Our Opinion: With safety in mind, the shows must go on

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All the world's a stage, and ours has been host to far too many tragedies of late. In the Berkshires, where summer's cup typically runs over with a rich current of artistic and cultural events, a pandemic has stricken even the simple joys of escapism — taking in a play at a local theater or enjoying music on the grass at Tanglewood. But in Pittsfield last week, hope stole the show at a humble venue.

Under a tent in the Polish Community Club parking lot, Barrington Stage Company's one-man show "Harry Clarke" opened for previews Wednesday night ("The show must go on," Eagle, Friday), the first Equity live stage performance in the nation since the coronavirus shuttered theaters in March. Quick on its heels was Berkshire Theatre Group's production of "Godspell," which began its run Thursday in an open-air tent in the Colonial Theatre parking lot, making BTG the first professional theater in the U.S. to get Equity approval for a musical since the outbreak.

That the Berkshires scene would lead in the cultural world's steady march to revitalization should surprise no one. Still, it's a testament to the tenacity of local arts groups who would dare to do what they do best, in the face of enormous headwinds, to safely bring slivers of light and levity to otherwise trying times. For "Godspell," everything from rehearsal to choreography was re-imagined to comply with strict Equity rules and state orders. Both BTG's "Godspell" and Barrington Stage's smaller-scale "Harry Clarke" had to adjust on the fly to changes in venue as the state shifted reopening guidelines in the run-up to their performances.

Even after their first-in-the-nation openings, the theater groups' adaptability was tested still. Amid an uptick in COVID-19 cases in Massachusetts, Gov. Charlie Baker has tightened the state's social restrictions ("Limit cut on outdoor gatherings," Eagle, Saturday). The order, which went into effect Tuesday, is a responsible move on the governor's part, as recent reports of sizable house parties and other social gatherings in some parts of the state suggest, as Gov. Baker puts it, "some residents feel a bit too relaxed about the seriousness of this virus."

Both theater groups have applied to the state Department of Public Health for a waiver to exempt them from the outdoor-gathering limit of 50 people. "Godspell" and "Harry Clarke," the productions of which were tailored to the state's previous gathering limit of 100, originally had audience capacities of 75 and 96, respectively.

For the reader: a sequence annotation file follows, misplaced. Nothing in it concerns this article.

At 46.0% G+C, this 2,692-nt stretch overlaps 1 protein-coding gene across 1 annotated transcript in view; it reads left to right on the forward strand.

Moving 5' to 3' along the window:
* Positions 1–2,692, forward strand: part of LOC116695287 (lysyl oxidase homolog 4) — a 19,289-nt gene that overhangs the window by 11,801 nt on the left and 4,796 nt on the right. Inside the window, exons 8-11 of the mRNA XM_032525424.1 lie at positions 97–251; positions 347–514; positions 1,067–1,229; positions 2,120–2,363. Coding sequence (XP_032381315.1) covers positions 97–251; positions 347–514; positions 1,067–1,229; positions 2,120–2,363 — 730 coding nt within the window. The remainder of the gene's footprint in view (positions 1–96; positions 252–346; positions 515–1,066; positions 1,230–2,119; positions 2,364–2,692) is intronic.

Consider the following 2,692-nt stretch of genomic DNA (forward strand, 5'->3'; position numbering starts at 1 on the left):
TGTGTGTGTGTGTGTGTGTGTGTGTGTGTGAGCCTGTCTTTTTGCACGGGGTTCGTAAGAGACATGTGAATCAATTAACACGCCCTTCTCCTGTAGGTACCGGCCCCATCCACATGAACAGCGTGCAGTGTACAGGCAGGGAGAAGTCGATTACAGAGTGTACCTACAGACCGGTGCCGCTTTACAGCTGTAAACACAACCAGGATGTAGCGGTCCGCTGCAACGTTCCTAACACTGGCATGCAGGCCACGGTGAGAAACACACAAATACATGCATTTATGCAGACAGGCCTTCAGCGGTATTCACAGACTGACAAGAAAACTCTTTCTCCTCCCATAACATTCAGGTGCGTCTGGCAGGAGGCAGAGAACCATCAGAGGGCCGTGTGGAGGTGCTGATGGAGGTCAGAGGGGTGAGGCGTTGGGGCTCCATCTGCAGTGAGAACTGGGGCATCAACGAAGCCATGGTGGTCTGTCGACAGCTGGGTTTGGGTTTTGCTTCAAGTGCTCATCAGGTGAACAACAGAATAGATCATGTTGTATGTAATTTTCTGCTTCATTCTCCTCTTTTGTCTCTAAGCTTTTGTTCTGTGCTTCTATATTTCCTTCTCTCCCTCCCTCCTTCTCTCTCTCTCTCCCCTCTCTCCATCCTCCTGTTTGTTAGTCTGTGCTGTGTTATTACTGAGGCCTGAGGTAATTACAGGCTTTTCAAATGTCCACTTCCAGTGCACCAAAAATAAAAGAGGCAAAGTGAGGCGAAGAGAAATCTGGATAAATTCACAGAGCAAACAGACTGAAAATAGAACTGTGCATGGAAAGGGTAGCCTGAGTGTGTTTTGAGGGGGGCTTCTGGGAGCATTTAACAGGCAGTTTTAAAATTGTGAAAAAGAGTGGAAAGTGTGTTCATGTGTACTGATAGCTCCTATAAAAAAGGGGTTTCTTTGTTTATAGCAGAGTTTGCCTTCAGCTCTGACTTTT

"We are working with the state in the hope we can get the state to understand that bringing people together for a performance [in an outdoor tent] under strict safety protocols is different than a social gathering," Barrington Stage Artistic Director Julianne Boyd told The Eagle on Friday.

Ms. Boyd's distinction is correct, as a carefully managed, limited-capacity stage performance is hardly as risky as the boisterous, crowded backyard parties of the sort Gov. Baker referenced when tightening strictures. It's crucial to give communities options for creative and entertaining outings where safety is given the requisite seriousness. The desire to return to the world as before and reinvigorate local economies is tempered by a very real viral risk, and yet we must acknowledge that people simply won't lock down forever. The only real long-term solution — a vaccine — is not coming before 2021. Until then, it is only practical to offer outlets that extensively minimize risk. If people are going to venture out — and they are — better to dip one's toes in the risk pool at a carefully constructed, Equity-sanctioned, socially distanced outdoor play than dive in at a house party.

As of Tuesday, while a state waiver was not secured, both theater groups seemed bullish on their ability to roll with another punch and safely readjust their stagings, even if it means more limited capacities. "All the performances are on," for "Godspell," BTG Artistic Director Kate Maguire said Friday. Similarly, Barrington Stage Company signaled no immediate plans to cancel upcoming performances.

Berkshire County is fortunate to have audacious and hardworking cultural institutions like these ones, not least because of the herculean efforts they've made to partially restore the richness of a Berkshires summer season diminished by the viral winds of fate. What's more, they've exemplified that a bit of normalcy in a time of uncertainty is possible when a community comes together in a thoughtful and responsible way — a must if we are to responsibly chart a road to reopening. For those who would seek safe escape from the despair and monotony of these dark times, perhaps the play's just the thing.

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